As Chemistry Prep   2 8ab Alcohols And Halogenoalkanes
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As Chemistry Prep 2 8ab Alcohols And Halogenoalkanes

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The prep worksheets to go with unit 2.8 'Organic chemistry - alcohols and halogenoalkanes'

The prep worksheets to go with unit 2.8 'Organic chemistry - alcohols and halogenoalkanes'

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As Chemistry Prep   2 8ab Alcohols And Halogenoalkanes As Chemistry Prep 2 8ab Alcohols And Halogenoalkanes Document Transcript

  • AS Chemistry prep - 2.8a ‘Organic chemistry - alcohols’ • This sheet of problems is designed to help you learn and understand the material we cover in class. • In addition to attempting these problems you should be reading around the topic, which is covered by pages 208-211 in your textbooks and relates to practical work carried out in lessons. • We will be spending two weeks on this topic before moving on to 2.8b, you may attempt these problems at any point after we have started looking at 2.8a but I would like your completed answers handed in at our first lesson on topic 2.8b and I reserve the right to cheekily dish out other small preps, should I see fit. Exercise 1 - Questions from the textbook Attempt questions 1-5 on page 211 of your textbook Exercise 2 - Practical techniques Describe in detail, with diagrams where necessary, how you would carry out the following: 1. Determining if an alcohol is primary, secondary or tertiary 2. Preparing a propanone from a propan-2-ol 3. Preparing a pure sample of a ethanoic acid from ethanol 4. Preparing a pure sample of hexanal (bp 119-124 °C) from hexan-1-ol (bp 158 °C) without any contamination from hexanoic acid (bp 202-203 °C) Exercise 3 - Revision and lateral thinking The following questions draw on your knowledge of previous units, which you should be applying to our current work: 1. Explain why ethanol has a higher boiling point than methanol 2. You are given three unlabelled samples of organic liquid. You know that one is hexene, one is hexanol and the other is hexanoic acid. Describe how you would identify each substance. 3. When 3.21 g of propan-2-ol was heated under reflux with 50% sulphuric acid and potassium bromide, 4.92 g of 2-bromopropane was produced. Calculate the percentage yield. 4. The dehydration of a secondary alcohol, such as propan-2-ol should result in a 75% yield. Calculate the volume of propene (CH3CHCH2) gas that should be obtained when 2.46 g of propan-2-ol (CH3CH(OH)CH3) is dehydrated. 5. A compound contains 62.1% carbon, 10.3% hydrogen and 27.6% oxygen by mass. Calculate its empirical formula. Exercise 4 - Preparing a halogenoalkane from an alcohol This exercise is based on the practical that you carried out. Answer the following questions based upon what you did. You can use the book and your notes for help if you get really stuck. 1. In the first part of the experiment you prepared a primary halogenoalkane. What impurities may have been present in your final sample? Mention whether you would expect them to be in the aqueous or organic layer. 2. Describe in detail the procedure you followed to prepare your tertiary (part 2) halogenoalkane. Use diagrams where necessary and be sure to carefully describe your starting materials and products and any observations you made along the way. 3. In the work-up section of your preparation sodium hydrogen carbonate was used to neutralise excess acid. Why was a stronger alkali such as sodium hydroxide not used?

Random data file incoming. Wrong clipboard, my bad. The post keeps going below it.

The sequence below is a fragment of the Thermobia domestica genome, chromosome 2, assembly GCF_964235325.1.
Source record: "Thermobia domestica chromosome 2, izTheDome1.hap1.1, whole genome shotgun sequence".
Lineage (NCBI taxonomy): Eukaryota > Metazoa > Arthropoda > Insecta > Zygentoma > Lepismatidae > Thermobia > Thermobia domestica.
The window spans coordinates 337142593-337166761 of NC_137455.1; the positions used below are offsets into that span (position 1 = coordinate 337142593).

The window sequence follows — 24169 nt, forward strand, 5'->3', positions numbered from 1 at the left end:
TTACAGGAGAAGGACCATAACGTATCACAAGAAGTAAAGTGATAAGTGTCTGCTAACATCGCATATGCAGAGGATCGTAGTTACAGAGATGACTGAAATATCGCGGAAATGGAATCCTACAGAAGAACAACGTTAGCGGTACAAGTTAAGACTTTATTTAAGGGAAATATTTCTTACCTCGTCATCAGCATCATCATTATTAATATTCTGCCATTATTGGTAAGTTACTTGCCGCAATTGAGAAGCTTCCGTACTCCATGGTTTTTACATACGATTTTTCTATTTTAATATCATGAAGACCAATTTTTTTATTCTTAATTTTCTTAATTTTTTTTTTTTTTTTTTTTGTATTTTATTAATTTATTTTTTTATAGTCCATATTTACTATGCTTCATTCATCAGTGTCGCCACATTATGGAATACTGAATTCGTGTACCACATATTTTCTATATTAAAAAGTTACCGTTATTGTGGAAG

• Remember you can always ask for help from EBG or myself, you can even email me mfe@slcuk.com MFE AS Chemistry prep - 2.8b ‘Organic chemistry - halogenoalkanes’ • This sheet of problems is designed to help you learn and understand the material we cover in class. • In addition to attempting these problems you should be reading around the topic, which is covered by pages 208-211 in your textbooks and relates to practical work carried out in lessons. • We will be spending two weeks on this topic before moving on to 2.9, you may attempt these problems at any point after we have started looking at 2.8b but I would like your completed answers handed in at our first lesson on topic 2.9 and I reserve the right to cheekily dish out other small preps, should I see fit. Exercise 1 - Uses of halogenoalkanes We covered uses of halogenoalkanes briefly in class. Now is your chance to find out about them in more detail:
  • 1. List and explain as many (at least 5) applications of halogenoalkanes as you can. 2. Which properties of many halogenoalkanes make them attractive for commercial use? 3. What are CFCs and how can they be problematic? 4. What alternatives to CFCs are there and how can they also be problematic? Exercise 2 - Reactions of halogenoalkanes This exercise includes questions about the reactions of halogenoalkanes, practical techniques and some revision/lateral thinking questions: 1. Describe and explain a test to determine whether a halogenoalkane is primary, secondary or tertiary. 2. Explain why 2-iodopropane is hydrolysed by sodium hydroxide at a faster rate than 2- chloropropane. 3. A chloroalkane contains 37.2% carbon and 55.0% chlorine by mass. Calculate its empirical formula. 4. Draw out a spider diagram to show the possible reactions, reaction conditions and products of the reactions of halogenoalkanes. 5. Draw a similar spider diagram for the reactions of alcohols. Exercise 3 - Questions from the textbook Answer questions 1-4 on page 219 of your textbook. Remember you can always ask for help from EBG or myself, you can even email me mfe@slcuk.com MFE